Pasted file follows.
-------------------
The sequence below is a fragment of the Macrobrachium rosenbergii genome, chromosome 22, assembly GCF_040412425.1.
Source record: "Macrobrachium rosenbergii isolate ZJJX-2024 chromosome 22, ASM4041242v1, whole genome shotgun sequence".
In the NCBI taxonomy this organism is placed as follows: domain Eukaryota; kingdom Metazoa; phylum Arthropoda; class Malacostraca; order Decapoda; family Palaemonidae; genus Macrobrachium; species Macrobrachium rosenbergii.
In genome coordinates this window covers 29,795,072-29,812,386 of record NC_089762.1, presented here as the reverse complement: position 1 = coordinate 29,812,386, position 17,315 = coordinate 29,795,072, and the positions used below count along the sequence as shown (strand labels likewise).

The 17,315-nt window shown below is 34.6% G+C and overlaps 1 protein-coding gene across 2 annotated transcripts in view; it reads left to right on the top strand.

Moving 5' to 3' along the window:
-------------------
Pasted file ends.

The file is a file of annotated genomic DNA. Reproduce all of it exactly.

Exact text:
The sequence below is a fragment of the Macrobrachium rosenbergii genome, chromosome 22, assembly GCF_040412425.1.
Source record: "Macrobrachium rosenbergii isolate ZJJX-2024 chromosome 22, ASM4041242v1, whole genome shotgun sequence".
In the NCBI taxonomy this organism is placed as follows: domain Eukaryota; kingdom Metazoa; phylum Arthropoda; class Malacostraca; order Decapoda; family Palaemonidae; genus Macrobrachium; species Macrobrachium rosenbergii.
In genome coordinates this window covers 29,795,072-29,812,386 of record NC_089762.1, presented here as the reverse complement: position 1 = coordinate 29,812,386, position 17,315 = coordinate 29,795,072, and the positions used below count along the sequence as shown (strand labels likewise).

The 17,315-nt window shown below is 34.6% G+C and overlaps 1 protein-coding gene across 2 annotated transcripts in view; it reads left to right on the top strand.

Moving 5' to 3' along the window: